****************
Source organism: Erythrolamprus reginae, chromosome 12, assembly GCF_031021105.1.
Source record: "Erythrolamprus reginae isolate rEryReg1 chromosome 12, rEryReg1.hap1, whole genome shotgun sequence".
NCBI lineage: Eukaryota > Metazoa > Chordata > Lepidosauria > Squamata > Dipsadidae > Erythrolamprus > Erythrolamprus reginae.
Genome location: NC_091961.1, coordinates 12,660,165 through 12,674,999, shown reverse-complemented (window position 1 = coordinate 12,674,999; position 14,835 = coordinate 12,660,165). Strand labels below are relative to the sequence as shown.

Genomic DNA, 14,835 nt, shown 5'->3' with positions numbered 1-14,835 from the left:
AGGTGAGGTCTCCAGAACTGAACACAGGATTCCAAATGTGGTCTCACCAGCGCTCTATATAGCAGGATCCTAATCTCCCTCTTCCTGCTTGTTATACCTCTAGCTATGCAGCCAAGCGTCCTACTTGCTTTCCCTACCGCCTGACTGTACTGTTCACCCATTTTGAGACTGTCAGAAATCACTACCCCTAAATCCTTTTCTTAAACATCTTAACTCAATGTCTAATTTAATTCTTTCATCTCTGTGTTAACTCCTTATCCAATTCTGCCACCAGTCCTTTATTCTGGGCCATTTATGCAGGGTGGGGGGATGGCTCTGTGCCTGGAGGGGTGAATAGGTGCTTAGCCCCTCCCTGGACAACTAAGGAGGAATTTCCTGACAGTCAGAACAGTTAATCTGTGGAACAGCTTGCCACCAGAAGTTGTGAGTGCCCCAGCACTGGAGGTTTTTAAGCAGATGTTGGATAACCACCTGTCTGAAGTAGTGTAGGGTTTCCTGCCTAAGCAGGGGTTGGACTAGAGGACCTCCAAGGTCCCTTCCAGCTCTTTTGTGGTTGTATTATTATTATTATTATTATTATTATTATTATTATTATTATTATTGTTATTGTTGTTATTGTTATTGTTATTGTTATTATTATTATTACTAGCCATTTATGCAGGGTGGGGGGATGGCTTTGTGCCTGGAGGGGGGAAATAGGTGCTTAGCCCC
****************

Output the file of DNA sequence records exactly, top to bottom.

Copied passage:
Source organism: Erythrolamprus reginae, chromosome 12, assembly GCF_031021105.1.
Source record: "Erythrolamprus reginae isolate rEryReg1 chromosome 12, rEryReg1.hap1, whole genome shotgun sequence".
NCBI lineage: Eukaryota > Metazoa > Chordata > Lepidosauria > Squamata > Dipsadidae > Erythrolamprus > Erythrolamprus reginae.
Genome location: NC_091961.1, coordinates 12,660,165 through 12,674,999, shown reverse-complemented (window position 1 = coordinate 12,674,999; position 14,835 = coordinate 12,660,165). Strand labels below are relative to the sequence as shown.

Genomic DNA, 14,835 nt, shown 5'->3' with positions numbered 1-14,835 from the left:
AGGTGAGGTCTCCAGAACTGAACACAGGATTCCAAATGTGGTCTCACCAGCGCTCTATATAGCAGGATCCTAATCTCCCTCTTCCTGCTTGTTATACCTCTAGCTATGCAGCCAAGCGTCCTACTTGCTTTCCCTACCGCCTGACTGTACTGTTCACCCATTTTGAGACTGTCAGAAATCACTACCCCTAAATCCTTTTCTTAAACATCTTAACTCAATGTCTAATTTAATTCTTTCATCTCTGTGTTAACTCCTTATCCAATTCTGCCACCAGTCCTTTATTCTGGGCCATTTATGCAGGGTGGGGGGATGGCTCTGTGCCTGGAGGGGTGAATAGGTGCTTAGCCCCTCCCTGGACAACTAAGGAGGAATTTCCTGACAGTCAGAACAGTTAATCTGTGGAACAGCTTGCCACCAGAAGTTGTGAGTGCCCCAGCACTGGAGGTTTTTAAGCAGATGTTGGATAACCACCTGTCTGAAGTAGTGTAGGGTTTCCTGCCTAAGCAGGGGTTGGACTAGAGGACCTCCAAGGTCCCTTCCAGCTCTTTTGTGGTTGTATTATTATTATTATTATTATTATTATTATTATTATTATTATTATTGTTATTGTTGTTATTGTTATTGTTATTGTTATTATTATTATTACTAGCCATTTATGCAGGGTGGGGGGATGGCTTTGTGCCTGGAGGGGGGAAATAGGTGCTTAGCCCC